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The American public has received simplistic stories of how war impacts veterans.
The media highlights the devastating effects of physical and psychological trauma.
They also showcase instances when the government fails to provide adequate care for veterans.
Many investigations have exposed the dilapidated living conditions of injured Veterans while rehabilitating.
There is also an extremely high number of suicides within the veteran community.
The physical and mental health consequences of war are important.
However, focusing primarily on the traumas of war overshadows the issue of transition.
The Department of Defense (DoD) does an effective job of training us to operate while in uniform.
However, a lot more must happen to leverage that training to prepare us to return to civilian life.
There must be a focus on the veterans’ processes of transition, change and growth to minimize risks.[convertkit]
Your Transition Is Our Top Priority!
When we transition into civilian life, we exit an institution that trained us in very specific skills, behaviors, and values.
We learned the technical skills necessary to operate weapons, technology, and machinery.
We have learned to act in extremely high-stakes situations.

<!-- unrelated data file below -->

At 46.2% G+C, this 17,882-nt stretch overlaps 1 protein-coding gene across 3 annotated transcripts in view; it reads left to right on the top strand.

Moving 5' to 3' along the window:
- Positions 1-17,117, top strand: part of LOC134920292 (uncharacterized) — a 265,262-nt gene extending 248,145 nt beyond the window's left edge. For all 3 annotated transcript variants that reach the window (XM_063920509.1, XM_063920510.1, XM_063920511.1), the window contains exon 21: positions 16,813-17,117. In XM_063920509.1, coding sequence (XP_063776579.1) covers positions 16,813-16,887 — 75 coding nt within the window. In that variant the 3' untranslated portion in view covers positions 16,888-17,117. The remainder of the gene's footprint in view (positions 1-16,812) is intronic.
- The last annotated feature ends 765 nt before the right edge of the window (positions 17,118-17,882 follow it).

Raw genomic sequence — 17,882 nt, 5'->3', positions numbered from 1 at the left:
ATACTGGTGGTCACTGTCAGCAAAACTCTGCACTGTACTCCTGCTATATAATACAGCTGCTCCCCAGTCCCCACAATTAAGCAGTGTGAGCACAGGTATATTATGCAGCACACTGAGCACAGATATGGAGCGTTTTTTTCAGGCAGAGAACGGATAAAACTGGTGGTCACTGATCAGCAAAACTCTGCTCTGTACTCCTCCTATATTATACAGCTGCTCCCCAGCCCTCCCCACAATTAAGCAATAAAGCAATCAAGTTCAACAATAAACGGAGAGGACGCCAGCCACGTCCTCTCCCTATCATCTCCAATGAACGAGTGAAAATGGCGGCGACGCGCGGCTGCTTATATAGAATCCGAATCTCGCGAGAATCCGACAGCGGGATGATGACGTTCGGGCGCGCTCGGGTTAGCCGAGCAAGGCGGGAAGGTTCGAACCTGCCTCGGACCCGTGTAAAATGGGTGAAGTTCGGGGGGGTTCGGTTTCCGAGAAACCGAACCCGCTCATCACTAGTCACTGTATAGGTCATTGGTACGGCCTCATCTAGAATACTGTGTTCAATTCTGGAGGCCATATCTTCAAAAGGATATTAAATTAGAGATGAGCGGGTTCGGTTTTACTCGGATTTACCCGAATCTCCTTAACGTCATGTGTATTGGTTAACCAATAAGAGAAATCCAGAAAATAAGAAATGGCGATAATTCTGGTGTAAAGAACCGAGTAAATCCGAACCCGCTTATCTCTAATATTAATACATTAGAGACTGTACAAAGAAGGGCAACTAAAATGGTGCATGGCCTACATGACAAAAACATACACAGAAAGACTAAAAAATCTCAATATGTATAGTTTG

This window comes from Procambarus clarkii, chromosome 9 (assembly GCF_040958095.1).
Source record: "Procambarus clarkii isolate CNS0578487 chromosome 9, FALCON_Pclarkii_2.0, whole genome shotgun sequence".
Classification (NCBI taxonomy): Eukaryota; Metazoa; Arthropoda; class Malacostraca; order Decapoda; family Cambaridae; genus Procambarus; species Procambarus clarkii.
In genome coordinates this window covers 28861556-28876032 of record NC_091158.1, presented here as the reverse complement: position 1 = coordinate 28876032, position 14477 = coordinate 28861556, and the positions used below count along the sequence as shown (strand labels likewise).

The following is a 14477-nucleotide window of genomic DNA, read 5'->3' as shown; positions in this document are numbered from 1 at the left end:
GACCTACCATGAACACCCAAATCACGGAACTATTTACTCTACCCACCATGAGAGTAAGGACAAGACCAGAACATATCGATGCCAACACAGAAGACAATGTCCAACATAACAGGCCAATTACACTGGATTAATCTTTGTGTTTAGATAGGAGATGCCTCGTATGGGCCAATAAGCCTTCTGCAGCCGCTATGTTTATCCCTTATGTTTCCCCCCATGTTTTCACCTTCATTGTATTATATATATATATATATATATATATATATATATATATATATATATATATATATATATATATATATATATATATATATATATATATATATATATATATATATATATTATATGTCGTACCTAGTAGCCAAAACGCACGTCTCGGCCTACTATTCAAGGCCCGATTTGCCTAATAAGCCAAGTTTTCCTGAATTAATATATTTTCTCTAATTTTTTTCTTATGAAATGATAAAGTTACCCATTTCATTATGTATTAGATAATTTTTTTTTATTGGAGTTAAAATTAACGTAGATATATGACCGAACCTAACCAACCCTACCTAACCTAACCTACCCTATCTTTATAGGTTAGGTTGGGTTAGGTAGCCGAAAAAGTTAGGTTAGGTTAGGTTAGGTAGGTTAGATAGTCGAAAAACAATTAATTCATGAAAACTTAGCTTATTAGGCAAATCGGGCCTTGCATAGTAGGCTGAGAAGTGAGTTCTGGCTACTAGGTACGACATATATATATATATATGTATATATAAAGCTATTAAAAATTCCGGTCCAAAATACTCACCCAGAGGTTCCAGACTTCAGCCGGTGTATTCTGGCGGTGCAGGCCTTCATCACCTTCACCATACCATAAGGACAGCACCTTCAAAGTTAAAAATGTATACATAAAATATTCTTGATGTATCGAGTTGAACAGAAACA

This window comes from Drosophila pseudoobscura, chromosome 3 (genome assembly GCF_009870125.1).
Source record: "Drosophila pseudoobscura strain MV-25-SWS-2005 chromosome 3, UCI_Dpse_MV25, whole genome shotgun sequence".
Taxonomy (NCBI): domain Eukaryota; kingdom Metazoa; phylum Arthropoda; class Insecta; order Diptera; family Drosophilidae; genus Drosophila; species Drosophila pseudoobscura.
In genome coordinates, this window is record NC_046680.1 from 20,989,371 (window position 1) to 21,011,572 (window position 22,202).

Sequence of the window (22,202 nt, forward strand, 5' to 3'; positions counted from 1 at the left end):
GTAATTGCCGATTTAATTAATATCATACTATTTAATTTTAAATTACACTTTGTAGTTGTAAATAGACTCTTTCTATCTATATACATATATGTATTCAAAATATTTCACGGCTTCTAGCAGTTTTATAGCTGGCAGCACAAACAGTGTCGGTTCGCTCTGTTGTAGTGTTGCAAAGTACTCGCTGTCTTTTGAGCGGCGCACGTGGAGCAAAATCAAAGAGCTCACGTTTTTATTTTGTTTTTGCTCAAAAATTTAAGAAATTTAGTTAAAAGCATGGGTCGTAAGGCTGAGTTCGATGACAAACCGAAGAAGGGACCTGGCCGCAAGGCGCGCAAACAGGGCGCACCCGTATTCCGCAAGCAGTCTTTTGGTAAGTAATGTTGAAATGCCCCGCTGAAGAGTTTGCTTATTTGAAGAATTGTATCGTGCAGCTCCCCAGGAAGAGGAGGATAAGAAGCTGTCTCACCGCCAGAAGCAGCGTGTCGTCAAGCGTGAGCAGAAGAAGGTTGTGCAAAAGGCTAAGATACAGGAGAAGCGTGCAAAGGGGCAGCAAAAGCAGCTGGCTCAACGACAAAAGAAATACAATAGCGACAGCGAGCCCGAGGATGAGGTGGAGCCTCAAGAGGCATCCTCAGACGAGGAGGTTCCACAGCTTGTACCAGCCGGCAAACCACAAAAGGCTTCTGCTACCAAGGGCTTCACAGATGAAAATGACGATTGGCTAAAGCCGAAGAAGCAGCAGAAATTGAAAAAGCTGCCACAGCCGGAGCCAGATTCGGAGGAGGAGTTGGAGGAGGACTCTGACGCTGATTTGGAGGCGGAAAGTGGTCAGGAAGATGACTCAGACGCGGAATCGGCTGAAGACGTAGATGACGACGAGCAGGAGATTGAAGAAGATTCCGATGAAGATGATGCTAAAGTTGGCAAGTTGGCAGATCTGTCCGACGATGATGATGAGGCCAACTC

We have learned how to operate within an institutional hierarchy.
We learned these skills using a specialized language that often doesn’t translate between military branches.
Therefore, the bridge between military and civilian life must consist of more than a brief training program before we leave the military.
We need more to resume life in the civilian society from which we don’t understand how to operate.
The DoD and Veterans Administration (VA) employees counsel us about our benefits.
For example, employment and relocation assistance, educational opportunities, and educate us about financial planning, resume writing, and job search skills.
In spite of recent improvements, the transition program is still ineffective.
The programs brevity and the fact we complete the training weeks before release from our military contracts demonstrates a disconnect with contemporary ways of Thinking, Being, and Doing.
At that time, we’re excited, distracted, and for some, generally unconcerned with finding work immediately.
Eventually, when we’re ready to look for new work, we’re unprepared for a variety of reasons.
Military work happens in a disciplined, rigid, high-stakes environment.
There is also a transparent salary structure and authority hierarchy.
Therefore, being accustomed to a military work environment diminishes veterans’ job preparedness.
For example, we have unrealistic expectations of how our skills transfer to civilian jobs.
Although you are highly motivated to work hard and move up corporate hierarchies, you’re frustrated because you have to start in low-paying entry-level positions.
This makes you feel as if you are starting over completely.
The “soft skills” you bring from your military experience, such as persistence, reliability, conscientiousness, and attention to detail, are also barriers to successful civilian employment.
Your military identity (characterized by being punctual, professional, and respectful) makes it difficult to adapt to civilian workplaces.
Especially considering civilians perceive these behaviors to be undervalued.
Civilians are often times late and lack of deference to authority.
This has you feeling rejected by civilian employers who are dismissive of military skills and experience, and unaware of and insensitive to the needs of veterans.
That’s why you need us…